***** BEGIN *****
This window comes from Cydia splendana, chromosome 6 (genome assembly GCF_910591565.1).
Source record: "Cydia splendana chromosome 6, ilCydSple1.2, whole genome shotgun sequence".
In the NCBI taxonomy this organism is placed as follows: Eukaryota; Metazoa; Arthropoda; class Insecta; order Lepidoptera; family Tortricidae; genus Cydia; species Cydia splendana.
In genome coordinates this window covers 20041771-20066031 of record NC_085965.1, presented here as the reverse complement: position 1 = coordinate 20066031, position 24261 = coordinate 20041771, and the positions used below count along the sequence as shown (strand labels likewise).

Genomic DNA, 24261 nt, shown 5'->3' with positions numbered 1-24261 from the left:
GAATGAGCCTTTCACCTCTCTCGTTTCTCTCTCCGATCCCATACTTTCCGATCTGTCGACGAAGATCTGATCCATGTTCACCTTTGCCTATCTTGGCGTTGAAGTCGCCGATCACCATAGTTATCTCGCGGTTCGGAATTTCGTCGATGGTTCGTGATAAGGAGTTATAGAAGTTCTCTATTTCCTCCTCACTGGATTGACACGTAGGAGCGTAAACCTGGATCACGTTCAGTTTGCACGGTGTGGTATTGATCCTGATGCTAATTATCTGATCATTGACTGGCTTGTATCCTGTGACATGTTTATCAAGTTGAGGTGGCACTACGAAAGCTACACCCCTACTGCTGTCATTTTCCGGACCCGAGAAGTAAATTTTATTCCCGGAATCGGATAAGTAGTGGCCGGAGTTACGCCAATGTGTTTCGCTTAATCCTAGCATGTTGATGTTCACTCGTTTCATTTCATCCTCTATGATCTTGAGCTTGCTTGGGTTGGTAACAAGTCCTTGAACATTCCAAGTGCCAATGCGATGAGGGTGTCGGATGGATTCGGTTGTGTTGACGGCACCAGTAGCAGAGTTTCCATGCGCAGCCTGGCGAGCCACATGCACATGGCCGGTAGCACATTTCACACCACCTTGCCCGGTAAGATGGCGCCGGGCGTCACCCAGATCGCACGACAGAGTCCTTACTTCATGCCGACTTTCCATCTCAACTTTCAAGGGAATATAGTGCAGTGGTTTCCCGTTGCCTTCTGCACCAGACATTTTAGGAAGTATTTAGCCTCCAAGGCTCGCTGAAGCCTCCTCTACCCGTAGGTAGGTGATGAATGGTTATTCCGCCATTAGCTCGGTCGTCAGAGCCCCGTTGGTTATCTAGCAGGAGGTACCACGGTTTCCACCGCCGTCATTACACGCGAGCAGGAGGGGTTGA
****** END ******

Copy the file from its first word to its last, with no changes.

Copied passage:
This window comes from Cydia splendana, chromosome 6 (genome assembly GCF_910591565.1).
Source record: "Cydia splendana chromosome 6, ilCydSple1.2, whole genome shotgun sequence".
In the NCBI taxonomy this organism is placed as follows: Eukaryota; Metazoa; Arthropoda; class Insecta; order Lepidoptera; family Tortricidae; genus Cydia; species Cydia splendana.
In genome coordinates this window covers 20041771-20066031 of record NC_085965.1, presented here as the reverse complement: position 1 = coordinate 20066031, position 24261 = coordinate 20041771, and the positions used below count along the sequence as shown (strand labels likewise).

Genomic DNA, 24261 nt, shown 5'->3' with positions numbered 1-24261 from the left:
GAATGAGCCTTTCACCTCTCTCGTTTCTCTCTCCGATCCCATACTTTCCGATCTGTCGACGAAGATCTGATCCATGTTCACCTTTGCCTATCTTGGCGTTGAAGTCGCCGATCACCATAGTTATCTCGCGGTTCGGAATTTCGTCGATGGTTCGTGATAAGGAGTTATAGAAGTTCTCTATTTCCTCCTCACTGGATTGACACGTAGGAGCGTAAACCTGGATCACGTTCAGTTTGCACGGTGTGGTATTGATCCTGATGCTAATTATCTGATCATTGACTGGCTTGTATCCTGTGACATGTTTATCAAGTTGAGGTGGCACTACGAAAGCTACACCCCTACTGCTGTCATTTTCCGGACCCGAGAAGTAAATTTTATTCCCGGAATCGGATAAGTAGTGGCCGGAGTTACGCCAATGTGTTTCGCTTAATCCTAGCATGTTGATGTTCACTCGTTTCATTTCATCCTCTATGATCTTGAGCTTGCTTGGGTTGGTAACAAGTCCTTGAACATTCCAAGTGCCAATGCGATGAGGGTGTCGGATGGATTCGGTTGTGTTGACGGCACCAGTAGCAGAGTTTCCATGCGCAGCCTGGCGAGCCACATGCACATGGCCGGTAGCACATTTCACACCACCTTGCCCGGTAAGATGGCGCCGGGCGTCACCCAGATCGCACGACAGAGTCCTTACTTCATGCCGACTTTCCATCTCAACTTTCAAGGGAATATAGTGCAGTGGTTTCCCGTTGCCTTCTGCACCAGACATTTTAGGAAGTATTTAGCCTCCAAGGCTCGCTGAAGCCTCCTCTACCCGTAGGTAGGTGATGAATGGTTATTCCGCCATTAGCTCGGTCGTCAGAGCCCCGTTGGTTATCTAGCAGGAGGTACCACGGTTTCCACCGCCGTCATTACACGCGAGCAGGAGGGGTTGA